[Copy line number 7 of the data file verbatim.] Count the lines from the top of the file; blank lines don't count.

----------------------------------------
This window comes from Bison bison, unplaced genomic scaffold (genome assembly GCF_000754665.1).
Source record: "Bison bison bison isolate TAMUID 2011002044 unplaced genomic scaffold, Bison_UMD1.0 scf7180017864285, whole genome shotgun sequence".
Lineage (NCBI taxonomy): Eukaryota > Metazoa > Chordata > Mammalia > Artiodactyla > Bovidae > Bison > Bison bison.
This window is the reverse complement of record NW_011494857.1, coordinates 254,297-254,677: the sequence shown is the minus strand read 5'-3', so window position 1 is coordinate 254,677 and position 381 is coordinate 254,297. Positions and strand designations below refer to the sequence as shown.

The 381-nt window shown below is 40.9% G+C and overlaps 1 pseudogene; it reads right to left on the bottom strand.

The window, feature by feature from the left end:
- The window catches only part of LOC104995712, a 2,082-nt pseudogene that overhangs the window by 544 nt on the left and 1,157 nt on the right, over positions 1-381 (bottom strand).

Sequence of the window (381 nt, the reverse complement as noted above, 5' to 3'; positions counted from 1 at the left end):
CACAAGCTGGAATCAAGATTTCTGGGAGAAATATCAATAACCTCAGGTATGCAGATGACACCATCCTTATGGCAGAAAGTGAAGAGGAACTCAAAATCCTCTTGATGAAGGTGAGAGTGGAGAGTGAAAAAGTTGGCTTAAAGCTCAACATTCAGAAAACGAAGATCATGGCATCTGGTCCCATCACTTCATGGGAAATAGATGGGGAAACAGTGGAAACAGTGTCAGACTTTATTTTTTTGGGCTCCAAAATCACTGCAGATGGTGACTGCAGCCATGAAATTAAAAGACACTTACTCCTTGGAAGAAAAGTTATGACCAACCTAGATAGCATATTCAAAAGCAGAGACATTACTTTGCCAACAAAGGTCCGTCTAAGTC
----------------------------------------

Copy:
- The window catches only part of LOC104995712, a 2,082-nt pseudogene that overhangs the window by 544 nt on the left and 1,157 nt on the right, over positions 1-381 (bottom strand).